Positioning for the Global Marketplace
Innovations in technology continue to be the major driving force for creating new market opportunities in the 21st century.
In 1998, online shopping surpassed all expectations as the new marketing method of choice.
This was complemented with an insatiable craze for online auctions. Consumers could buy, sell and just browse for hours across a vast array of products and services without being bothered by sales staff, account executives, congested parking lots and endless crowds.
The only irritant for this new breed of shopper was the occasional persistent family member or friend who tried to lure this blurry-eyed online maverick away from the newfound personal shopper, the computer.
Online sales in 1999 hit a record high of approximately $20 billion and predictions favor significant increases for future years.
– A New Set
The next few years will bring a new set of marketing challenges for both the electronic storefront and the traditional business operation. Customers will demand a more seamless shopping experience as they maneuver between the “bricks and mortar” and “cyberspace” storefronts.
Product recognition and brand loyalty will continue to compete with instant product availability, competitive pricing and customer satisfaction in the overall shopping experience. The electronic storefront will require a reliable business infrastructure for handling electronic payments methods, order processing, online shipping and information security.
As E-commerce choices increase, customers may not be as forgiving when they find their purchases and payments lost in cyberspace.
As more traditional businesses enter into this electronic marketplace, they will have to develop balanced business strategies for integrating their traditional markets with new E-commerce opportunities so that unnecessary internal competition among their own products and services is eliminated. This will involve a new look at product mix, market segmentation, competitive evaluation and overall pricing strategy.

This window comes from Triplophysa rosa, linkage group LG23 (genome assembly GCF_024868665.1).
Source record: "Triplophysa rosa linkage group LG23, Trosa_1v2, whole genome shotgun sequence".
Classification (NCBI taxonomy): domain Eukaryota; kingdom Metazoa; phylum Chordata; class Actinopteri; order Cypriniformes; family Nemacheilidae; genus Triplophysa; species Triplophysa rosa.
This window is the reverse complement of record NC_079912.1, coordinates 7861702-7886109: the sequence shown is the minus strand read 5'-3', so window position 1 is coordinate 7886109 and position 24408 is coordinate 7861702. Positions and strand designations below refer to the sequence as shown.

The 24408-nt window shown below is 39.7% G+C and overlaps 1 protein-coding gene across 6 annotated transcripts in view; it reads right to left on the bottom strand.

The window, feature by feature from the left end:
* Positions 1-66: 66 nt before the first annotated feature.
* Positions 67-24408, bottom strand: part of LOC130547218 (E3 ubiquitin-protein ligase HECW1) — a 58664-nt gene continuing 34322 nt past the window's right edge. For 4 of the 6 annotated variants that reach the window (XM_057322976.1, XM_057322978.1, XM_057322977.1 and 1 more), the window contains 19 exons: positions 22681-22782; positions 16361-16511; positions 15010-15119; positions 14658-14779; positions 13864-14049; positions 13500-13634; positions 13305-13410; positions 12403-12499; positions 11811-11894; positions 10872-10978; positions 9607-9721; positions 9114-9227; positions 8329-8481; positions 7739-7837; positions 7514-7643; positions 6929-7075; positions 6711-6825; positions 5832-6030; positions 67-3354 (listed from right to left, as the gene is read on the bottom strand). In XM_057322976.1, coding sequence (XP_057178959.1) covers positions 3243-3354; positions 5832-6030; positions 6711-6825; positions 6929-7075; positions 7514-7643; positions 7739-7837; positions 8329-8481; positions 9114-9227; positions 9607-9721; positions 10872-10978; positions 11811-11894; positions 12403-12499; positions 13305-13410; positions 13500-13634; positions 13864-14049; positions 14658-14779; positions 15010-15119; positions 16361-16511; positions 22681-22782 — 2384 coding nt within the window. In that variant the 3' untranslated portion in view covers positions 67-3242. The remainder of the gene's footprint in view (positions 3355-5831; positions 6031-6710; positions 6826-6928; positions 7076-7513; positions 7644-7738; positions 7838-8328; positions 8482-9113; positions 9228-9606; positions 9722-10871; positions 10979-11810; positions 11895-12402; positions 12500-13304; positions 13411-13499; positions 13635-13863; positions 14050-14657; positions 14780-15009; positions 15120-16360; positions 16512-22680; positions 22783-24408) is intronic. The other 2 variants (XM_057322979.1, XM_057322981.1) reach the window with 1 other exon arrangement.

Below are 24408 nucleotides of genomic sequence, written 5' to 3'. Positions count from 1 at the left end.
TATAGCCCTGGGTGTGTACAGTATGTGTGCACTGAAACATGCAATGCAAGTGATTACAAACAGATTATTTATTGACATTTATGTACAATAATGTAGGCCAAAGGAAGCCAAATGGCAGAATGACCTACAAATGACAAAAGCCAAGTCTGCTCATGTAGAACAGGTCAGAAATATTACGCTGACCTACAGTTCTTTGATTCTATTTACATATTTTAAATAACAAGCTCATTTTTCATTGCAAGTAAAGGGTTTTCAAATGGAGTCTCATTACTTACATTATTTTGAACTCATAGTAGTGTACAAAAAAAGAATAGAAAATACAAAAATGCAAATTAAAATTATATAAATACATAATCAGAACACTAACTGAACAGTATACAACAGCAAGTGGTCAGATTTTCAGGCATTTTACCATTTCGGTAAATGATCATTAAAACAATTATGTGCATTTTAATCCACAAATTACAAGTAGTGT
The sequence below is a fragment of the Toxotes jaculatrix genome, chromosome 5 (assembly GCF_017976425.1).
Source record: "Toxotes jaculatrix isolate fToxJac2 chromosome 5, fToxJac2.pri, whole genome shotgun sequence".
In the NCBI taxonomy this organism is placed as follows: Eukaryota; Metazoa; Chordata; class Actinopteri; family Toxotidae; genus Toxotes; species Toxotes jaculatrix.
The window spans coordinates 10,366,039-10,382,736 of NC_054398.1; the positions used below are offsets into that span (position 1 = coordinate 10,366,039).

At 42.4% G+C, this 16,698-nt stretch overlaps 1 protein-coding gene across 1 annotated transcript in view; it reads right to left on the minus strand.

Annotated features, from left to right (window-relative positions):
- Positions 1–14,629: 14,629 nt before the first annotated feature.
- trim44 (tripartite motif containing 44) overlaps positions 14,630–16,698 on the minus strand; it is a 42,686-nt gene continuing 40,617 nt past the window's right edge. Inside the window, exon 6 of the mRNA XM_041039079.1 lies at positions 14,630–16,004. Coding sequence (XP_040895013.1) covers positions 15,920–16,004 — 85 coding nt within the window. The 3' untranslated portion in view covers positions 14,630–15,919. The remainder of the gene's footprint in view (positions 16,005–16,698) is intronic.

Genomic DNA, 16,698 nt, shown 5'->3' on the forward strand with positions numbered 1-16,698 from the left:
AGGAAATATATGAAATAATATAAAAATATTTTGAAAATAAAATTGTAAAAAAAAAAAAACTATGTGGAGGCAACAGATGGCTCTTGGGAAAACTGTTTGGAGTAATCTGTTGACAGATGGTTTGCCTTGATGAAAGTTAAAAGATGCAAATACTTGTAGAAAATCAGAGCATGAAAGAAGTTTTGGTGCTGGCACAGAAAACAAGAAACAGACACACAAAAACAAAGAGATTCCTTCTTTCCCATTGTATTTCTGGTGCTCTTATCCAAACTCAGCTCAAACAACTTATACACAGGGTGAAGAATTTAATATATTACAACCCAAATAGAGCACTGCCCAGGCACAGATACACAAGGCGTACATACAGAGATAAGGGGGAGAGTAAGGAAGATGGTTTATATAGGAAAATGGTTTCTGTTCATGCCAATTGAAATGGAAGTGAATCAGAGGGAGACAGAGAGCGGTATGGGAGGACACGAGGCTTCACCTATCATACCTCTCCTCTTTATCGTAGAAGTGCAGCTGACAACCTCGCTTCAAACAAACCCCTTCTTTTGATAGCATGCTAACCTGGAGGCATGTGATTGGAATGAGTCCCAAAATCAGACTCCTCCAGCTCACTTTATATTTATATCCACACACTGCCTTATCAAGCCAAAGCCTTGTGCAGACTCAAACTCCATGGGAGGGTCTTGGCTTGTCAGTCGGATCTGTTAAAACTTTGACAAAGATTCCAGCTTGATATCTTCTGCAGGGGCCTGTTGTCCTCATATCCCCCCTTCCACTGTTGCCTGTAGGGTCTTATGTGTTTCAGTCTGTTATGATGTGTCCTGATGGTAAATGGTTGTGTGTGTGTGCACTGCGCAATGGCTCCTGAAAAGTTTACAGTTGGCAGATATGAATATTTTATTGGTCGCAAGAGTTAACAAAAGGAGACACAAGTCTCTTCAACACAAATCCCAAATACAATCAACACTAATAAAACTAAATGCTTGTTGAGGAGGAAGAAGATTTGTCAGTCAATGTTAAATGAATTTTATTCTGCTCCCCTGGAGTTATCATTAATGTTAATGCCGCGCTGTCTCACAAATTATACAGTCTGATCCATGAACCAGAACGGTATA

On the other hand, technology innovations should not be used a substitute for a sound business plan and well planned marketing strategy.
In order to ensure success in today’s global marketplace, every company can benefit from integrating the new online marketing innovations with a fresh look at the fundamental ingredients of running a successful customer driven company.
– Back To Basics
At Little Cost
The following list is only a sample of some of the “back to basics” that, if applied correctly, will cost your company little or no money but will provide tremendous payback.
o Develop a “customer focused company” as a way of doing business where all product and services can be tied to customer requirements. Ensure that customer satisfaction goals are established and measured across the company and clearly communicated and understood by everyone.
o Develop a planned approach for integrating traditional markets with new E-commerce opportunities so that your company can provide a full complement of marketing opportunity for customers.
o Develop a competitive analysis strategy as a proactive marketing and new business development tool. It is important to keep in mind that today’s customer can access a wide range of market information to help him make purchase decisions.
o Develop a leadership strategy within your company that focuses on “influence” rather than “control.” This will help to promote greater commitment, participation and retention of valued employee resources. Regardless of the marketing strategy that you use, your employees are still your most important assets.
– Implement An
o Implement an effective integration strategy to maximize the performance of your people, processes and technology.
o Promote the use of high performance teams as a way of improving the overall performance of your company.
o Apply a knowledge management strategy to ensure that the organic skills, knowledge and expertise within your company are effectively documented, applied and not lost. Company knowledge and expertise resides with the people and is the ingredient that usually differentiates you from your competition. It should be valued and retained.
Fox is president of Objectives International, Inc., a San Diego-based woman owned consulting company assists industry and government in industrial process improvements, marketing and business development, ISO 9000 implementation and high performance teams. Fox is a regular international speaker, seminar leader and consultant in Asia and Europe.